On Japan, the culture of used in

I find Japan’s treatment of new and old objects interesting. OK, that statement isn’t illuminating in any way; what do I mean?

Well, here’s one example. When I was studying authenticity, I noticed that different cultures will define “authentic” differently. Sure, that should be pretty obvious. But take a look at specifics: In the US, an “authentic” building usually means a building that was constructed at a certain point in time and hasn’t been renovated or changed beyond it’s original instantiation. In Japan, that’s not necessarily the case- many buildings have a far shorter lifespan then their western counterparts, and they were designed that way. Some temples are rebuilt regularly as part of their life-cycle, and that rebuilding is part of what makes the temple “authentic.”

The used market is also interesting. My wife and I have been very interested in Japan and Japanese culture for some time- it’s how we met, and she even lived there for a year through the JET program. That was a great experience, and we’ve both been part of various Japanese lists for many many years. I got to visit her when she was there for about a month. And in our limited experience, confirmed by some of our Japanese friends, the used market in Japan is very different from the used market in the US. Used materials are valued differently. I’m not quite sure how differently, but I can say that since we are perfectly happy with used materials we came back with suitcases and boxes and boxes of manga, all dirt cheap, because people didn’t really buy that particular item all that often in her area. The used market did exist, but it wasn’t quite the same. To some extent, it’s been explained to me that this is partly the result of the good economy Japan had some time ago- when the economy had a downturn, the used market started gaining strength again. That makes sense to me, but at some point I’ll need to actually do some research in the area. ^_^ I’m sure Holly will correct me somehow if she ever takes a look at this as well. ^_-

I’ve been seeing various stories about the electrical applicances in Japan recently, first on Japanese-centric tech sites, then Engadget, then on Game Politics, and most recently on BoingBoing. I commented elsewhere, but I wanted to note that this isn’t really a new law or a total surprise- even the link from BoingBoing with the English text of the law shows that the law was passed in 2001- it’s the list of items that would be affected by the law that’s new. Mutant Frog probably has the best links and description about this situation, which isn’t quite as dire as people thought. I have a decided “eh” feeling about the subject- the law seems to have passed more as a consumer safety issue rather than a handout to corporate greed. Slashdot has a pretty good discussion on the Japanse law, in which commentors note that the consumer safety issues are real (in that electronics that don’t meet those standards could kill you), and that many other places have passed similar laws (like the EU).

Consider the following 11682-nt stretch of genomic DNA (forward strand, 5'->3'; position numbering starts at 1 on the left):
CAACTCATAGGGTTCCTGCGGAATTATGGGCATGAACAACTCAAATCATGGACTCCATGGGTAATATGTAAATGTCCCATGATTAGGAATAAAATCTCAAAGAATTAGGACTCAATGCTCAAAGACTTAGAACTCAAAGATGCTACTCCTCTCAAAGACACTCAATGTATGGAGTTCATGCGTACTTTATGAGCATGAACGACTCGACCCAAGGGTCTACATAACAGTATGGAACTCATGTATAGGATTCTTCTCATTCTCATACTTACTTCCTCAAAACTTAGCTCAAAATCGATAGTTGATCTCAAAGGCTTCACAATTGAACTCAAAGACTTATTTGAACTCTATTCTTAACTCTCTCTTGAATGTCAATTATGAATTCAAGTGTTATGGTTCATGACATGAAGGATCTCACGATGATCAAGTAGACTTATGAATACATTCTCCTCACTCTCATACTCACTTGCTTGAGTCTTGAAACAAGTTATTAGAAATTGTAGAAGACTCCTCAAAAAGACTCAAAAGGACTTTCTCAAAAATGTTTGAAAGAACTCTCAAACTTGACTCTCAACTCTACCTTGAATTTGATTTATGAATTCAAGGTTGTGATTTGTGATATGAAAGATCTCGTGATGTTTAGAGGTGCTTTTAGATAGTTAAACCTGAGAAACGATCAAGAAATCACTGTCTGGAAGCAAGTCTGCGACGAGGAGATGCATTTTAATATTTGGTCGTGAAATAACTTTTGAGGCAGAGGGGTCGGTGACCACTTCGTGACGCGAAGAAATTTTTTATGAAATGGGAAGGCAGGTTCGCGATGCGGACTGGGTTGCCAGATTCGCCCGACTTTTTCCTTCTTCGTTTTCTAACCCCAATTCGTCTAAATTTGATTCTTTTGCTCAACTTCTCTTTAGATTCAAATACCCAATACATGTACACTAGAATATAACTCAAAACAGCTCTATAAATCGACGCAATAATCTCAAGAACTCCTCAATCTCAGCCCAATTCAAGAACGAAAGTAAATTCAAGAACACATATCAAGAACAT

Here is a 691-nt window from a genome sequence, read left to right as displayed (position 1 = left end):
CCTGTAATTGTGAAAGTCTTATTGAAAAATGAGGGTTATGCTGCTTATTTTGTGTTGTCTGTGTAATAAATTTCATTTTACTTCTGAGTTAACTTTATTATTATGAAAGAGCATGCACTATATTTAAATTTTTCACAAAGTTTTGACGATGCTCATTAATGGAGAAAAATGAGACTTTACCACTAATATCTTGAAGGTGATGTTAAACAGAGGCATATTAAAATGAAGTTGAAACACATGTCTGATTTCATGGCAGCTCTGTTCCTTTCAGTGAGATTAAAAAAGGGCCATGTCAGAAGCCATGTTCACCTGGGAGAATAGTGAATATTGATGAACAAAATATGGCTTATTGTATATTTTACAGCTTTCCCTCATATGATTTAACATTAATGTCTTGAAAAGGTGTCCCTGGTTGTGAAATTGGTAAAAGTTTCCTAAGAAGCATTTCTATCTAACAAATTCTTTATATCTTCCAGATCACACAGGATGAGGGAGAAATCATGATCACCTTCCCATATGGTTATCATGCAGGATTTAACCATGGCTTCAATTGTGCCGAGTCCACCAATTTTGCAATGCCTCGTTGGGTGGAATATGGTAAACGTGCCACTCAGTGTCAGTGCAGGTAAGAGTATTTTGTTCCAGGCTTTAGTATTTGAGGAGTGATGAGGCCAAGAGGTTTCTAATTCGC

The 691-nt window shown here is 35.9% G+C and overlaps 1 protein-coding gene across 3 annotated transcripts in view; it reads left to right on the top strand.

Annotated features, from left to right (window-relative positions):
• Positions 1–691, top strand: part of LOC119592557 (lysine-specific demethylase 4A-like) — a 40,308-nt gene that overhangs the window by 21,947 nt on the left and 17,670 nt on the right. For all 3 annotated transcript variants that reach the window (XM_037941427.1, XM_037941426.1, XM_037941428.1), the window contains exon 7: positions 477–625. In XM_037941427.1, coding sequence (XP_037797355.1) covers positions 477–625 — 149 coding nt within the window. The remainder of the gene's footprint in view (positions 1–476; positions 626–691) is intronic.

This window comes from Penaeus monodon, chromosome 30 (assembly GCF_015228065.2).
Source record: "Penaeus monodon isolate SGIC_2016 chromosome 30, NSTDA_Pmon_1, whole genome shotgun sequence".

To some extent, there’s a similar situation with automobiles in Japan. The older a car is, the more expensive it is to get it insured and pay for additional fees that are mandatory with cars, which include periodic checks (shaken). The older the vehicle is, the more shaken is, and these are not insignificant costs. That being said, their old cars tend to run really well. ^_^


  1. Michael Bartsch said,

    July 3, 2007 @ 4:02 pm

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  2. Area 51 Marketing said,

    August 1, 2007 @ 4:32 am

    The people in Japan are pretty fascinating when it comes to things like that. They develope themselves and, as you describe it, develope their environment along the way. I like that attitude.

    It’s like we all should live. As you are striving towards more, you should become more. Changing the way your environment is at that moment, does really help in that.

    Thanks for the insight. Interesting article indeed! And food for more I would say…

  3. Area 51 Marketing said,

    August 2, 2007 @ 2:24 am

    What kinda car do you have Carlos :o)? I bet a old Jap, huh 😉

  4. Okinawa said,

    September 15, 2007 @ 3:43 am

    I love Japan, and myself and my wife are actually living in Japan where we met also!

  5. Shawn Bishop said,

    February 1, 2008 @ 1:28 pm

    My wife is from Hawaii and speak fluent Japanese. We’re going to Tokyo in the fall!

  6. Anime said,

    November 20, 2008 @ 9:32 am

    I love japanese culture, and I love anime Videos too 🙂

  7. lorne campbell said,

    December 8, 2008 @ 9:04 am

    One of my friends used to have a K class Japanese car, small bright red softop Suzuki Cappuccino, she was a hot blonde so wherever she went she was noticed.

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